Kennewick Ending Relationships Attorney
Also Serving Benton & Franklin County
Helping Former Couples End Relationships Legally & Justly
Have you and/or your partner decided to end your relationship? Whether you were married, in a domestic partnership, or simply have been with the same person for a long period of time, you must decide how to divide your shared assets and other important belongings—especially if you have children together.
At Tri-Cities Family Law, our Kennewick ending relationships lawyer can help you end your marriage or other long term, committed relationship legally and fairly. Our Kennewick ending relationships lawyer possesses a plethora of experience in family law matters such as legal separation, domestic partnerships, child custody, parenting plans, mediation, and other legal processes and challenges you may come across when breaking up with a long term partner. We offer personalized legal representation tailored to your unique situation, so please reach out no matter how complicated or unusual your case may seem.
Call (509) 320-4899 or contact us online to book your consultation. We look forward to helping you!
How Married Couples Can End Their Relationships
There are two options available to couples who have decided not to continue living together as a married couple: filing for dissolution of the marriage (also known as divorce) or filing for legal separation.
In both types of cases, the court has the ability to:
- Divide the debts of the parties,
- Award assets to the parties,
- Order child support,
- Order spousal maintenance, and
- Determine a parenting plan.
The primary difference between the two cases is the status of the marriage at the conclusion of the case. At the conclusion of a dissolution proceeding the parties are divorced and free to remarry but at the conclusion of a legal separation the parties remain married. A legal separation can be converted into a dissolution action, but the parties must wait six months prior to converting the action.
The statutes require a 90 day waiting period between the date of the filing of the case to the soonest date that the case can be finalized. If the case is not resolved within the 90-day statutory waiting period, the court will assign the parties a trial date on which they can resolve their dispute. In Benton and Franklin Counties, the court generally sets the trial to occur nine months after the initiation of the action.
Ending Other Types of Relationships
There are some circumstances where the court can have the authority to divide property and liabilities of unmarried persons if the court finds that the parties engaged in a “committed intimate relationship.”
If you are unmarried, but still require legal assistance to separate from your partner, we can help. Our legal team is equipped to handle the termination of relationships in situations such as:
- Domestic partnerships
- Unmarried partners who share children
- Other “committed intimate relationships”
Committed intimate relationships refer to partnerships that aren’t legally bound by marriage but have many attributes in common with matrimony. A committed intimate relationship exists when parties engage in continuous, exclusive co-habitation during the relationship, pool their resources and services for joint projects during the relationship, and the intent of the parties is to be in a marriage-like relationship in which each party enjoys the benefit of the relationship.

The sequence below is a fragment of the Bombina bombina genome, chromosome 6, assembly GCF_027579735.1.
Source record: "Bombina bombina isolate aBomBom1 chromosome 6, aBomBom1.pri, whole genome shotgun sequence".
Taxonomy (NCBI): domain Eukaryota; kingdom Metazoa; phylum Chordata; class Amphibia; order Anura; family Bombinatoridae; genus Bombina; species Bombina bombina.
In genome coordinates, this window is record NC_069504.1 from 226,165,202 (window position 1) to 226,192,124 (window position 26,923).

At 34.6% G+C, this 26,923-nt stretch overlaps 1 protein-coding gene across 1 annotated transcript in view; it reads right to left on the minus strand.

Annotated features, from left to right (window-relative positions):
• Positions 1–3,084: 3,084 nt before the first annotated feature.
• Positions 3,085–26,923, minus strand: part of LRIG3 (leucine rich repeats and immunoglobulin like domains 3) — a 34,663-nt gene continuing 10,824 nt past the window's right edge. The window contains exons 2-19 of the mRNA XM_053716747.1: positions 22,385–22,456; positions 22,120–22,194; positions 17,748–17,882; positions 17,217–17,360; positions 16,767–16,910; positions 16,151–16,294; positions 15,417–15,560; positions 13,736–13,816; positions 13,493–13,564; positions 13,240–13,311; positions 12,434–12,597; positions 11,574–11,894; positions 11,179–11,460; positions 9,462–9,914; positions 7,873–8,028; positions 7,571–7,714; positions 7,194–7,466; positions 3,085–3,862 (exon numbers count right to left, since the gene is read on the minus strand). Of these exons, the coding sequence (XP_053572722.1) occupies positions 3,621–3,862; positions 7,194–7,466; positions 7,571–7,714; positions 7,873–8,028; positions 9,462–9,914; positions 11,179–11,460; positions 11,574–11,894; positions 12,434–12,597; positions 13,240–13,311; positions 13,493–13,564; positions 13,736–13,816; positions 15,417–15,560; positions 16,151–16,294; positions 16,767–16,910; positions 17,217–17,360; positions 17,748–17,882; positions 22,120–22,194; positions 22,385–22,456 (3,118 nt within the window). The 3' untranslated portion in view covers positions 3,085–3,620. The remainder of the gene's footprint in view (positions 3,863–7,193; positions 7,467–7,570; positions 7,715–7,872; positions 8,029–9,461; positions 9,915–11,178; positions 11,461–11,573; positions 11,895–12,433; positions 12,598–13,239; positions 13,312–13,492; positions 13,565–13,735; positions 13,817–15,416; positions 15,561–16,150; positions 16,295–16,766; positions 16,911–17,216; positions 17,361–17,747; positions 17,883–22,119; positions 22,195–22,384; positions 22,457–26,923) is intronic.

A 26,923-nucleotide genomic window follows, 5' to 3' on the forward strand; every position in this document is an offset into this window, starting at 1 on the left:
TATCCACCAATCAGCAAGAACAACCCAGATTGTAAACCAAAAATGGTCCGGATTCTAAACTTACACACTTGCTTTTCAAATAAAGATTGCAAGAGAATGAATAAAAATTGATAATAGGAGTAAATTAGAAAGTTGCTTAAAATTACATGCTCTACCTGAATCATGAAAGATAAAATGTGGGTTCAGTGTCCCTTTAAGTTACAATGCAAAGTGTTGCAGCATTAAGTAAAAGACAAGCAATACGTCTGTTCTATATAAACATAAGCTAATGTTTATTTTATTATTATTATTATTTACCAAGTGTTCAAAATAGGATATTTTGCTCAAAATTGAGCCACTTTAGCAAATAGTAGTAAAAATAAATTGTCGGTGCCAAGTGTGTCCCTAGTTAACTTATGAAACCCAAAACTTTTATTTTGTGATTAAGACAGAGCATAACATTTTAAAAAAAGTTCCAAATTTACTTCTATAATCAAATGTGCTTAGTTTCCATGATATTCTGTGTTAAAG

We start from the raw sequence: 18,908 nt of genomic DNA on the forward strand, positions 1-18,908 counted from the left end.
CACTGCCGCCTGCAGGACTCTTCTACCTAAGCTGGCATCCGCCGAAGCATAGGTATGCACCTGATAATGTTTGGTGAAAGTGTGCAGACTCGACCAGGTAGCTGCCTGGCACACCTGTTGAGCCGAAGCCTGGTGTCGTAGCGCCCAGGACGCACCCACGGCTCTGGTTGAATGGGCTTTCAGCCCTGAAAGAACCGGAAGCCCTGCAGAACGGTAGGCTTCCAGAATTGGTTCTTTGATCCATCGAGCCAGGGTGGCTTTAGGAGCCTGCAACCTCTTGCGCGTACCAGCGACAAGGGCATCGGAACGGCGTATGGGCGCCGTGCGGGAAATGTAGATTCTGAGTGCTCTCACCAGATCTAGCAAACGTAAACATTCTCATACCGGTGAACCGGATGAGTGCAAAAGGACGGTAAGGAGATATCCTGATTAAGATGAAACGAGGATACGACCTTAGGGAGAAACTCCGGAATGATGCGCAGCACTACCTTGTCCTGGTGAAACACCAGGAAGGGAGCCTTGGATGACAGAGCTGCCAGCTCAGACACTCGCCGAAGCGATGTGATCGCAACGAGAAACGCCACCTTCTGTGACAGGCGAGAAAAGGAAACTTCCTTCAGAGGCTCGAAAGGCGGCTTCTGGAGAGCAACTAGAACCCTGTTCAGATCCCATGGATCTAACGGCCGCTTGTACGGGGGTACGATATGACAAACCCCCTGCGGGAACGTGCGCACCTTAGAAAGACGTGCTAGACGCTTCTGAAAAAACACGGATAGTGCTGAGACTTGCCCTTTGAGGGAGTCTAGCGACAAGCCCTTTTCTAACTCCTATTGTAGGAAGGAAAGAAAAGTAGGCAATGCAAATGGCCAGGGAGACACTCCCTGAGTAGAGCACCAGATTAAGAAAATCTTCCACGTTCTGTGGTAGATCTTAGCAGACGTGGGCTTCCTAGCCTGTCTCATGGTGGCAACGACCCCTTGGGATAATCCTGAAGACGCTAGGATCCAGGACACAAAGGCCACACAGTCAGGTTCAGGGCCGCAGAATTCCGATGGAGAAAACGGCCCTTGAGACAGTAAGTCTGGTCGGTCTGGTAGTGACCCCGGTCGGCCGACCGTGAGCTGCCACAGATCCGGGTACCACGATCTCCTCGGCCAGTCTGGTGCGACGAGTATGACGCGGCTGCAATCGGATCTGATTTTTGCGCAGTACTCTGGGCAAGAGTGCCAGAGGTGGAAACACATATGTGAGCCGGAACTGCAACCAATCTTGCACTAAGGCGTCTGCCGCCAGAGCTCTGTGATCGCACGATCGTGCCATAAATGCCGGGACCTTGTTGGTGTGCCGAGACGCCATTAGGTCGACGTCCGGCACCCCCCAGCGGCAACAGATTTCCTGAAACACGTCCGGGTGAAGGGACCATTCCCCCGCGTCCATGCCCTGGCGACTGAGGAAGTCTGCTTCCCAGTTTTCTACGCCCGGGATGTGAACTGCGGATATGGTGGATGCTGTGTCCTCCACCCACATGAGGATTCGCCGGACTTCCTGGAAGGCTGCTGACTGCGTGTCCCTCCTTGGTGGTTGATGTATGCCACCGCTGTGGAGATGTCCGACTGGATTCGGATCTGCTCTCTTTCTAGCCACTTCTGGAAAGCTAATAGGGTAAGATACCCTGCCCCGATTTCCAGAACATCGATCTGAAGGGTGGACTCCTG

To determine whether your relationship was “marriage like,” the court will look at factors including how long you’ve been a couple and whether you lived together continuously over a long period, combined resources for joint goals, and were stable and committed to each other throughout your time together. If the court finds that such a relationship exists, the court can divide the property and liabilities of the parties, though the division may be different than the division one would expect in a dissolution or legal separation.
Though these situations may not involve more familiar legal scenarios such as separation and divorce, domestic partnerships and other relationships considered “marriage like” under Washington state law may still be held to similar standards when ending, meaning you’ll have to fill out paperwork and undergo other procedures to make the termination of the relationship official. A lawyer can help you streamline the process and ensure you don’t miss any of the requisite steps.
Get in Touch with a Lawyer Who Understands How to Legally End Relationships
Now two relationships are alike. Whether you are looking to end your marriage or another kind of committed relationship, our experienced attorney and her legal team can help you navigate even the most complex procedures with ease. We can also help with issues such as child support, parenting time, and more.
Call (509) 320-4899 or contact our firm online to book your legal consultation today!
The Stories that matterRead What Our Past Clients Have to Say
“Tri-Cities Family Law is absolutely wonderful and their team is thoughtful, kind, and understanding. Kari Hayles-Davenport is amazing and took me on at the 11th hour, did her full due diligence and stood up for me knowing all facts and mattes of the case.”- Talia W.
“She fought hard and got me joint custody.... if you're reading this thank you so much my daughter is so happy.....thank you thank you thank you”- Former Client
“They care very much and make it all easier to deal with, family heartache, etc, I appreciate the way they have handled my stress, divorce, parenting plans, mediation, etc.”- Lori G.
Our team is prepared to go the extra mile for you. Contact the family law attorneys at Tri-Cities Family Law now to learn more during a confidential consultation.(509) 320-4899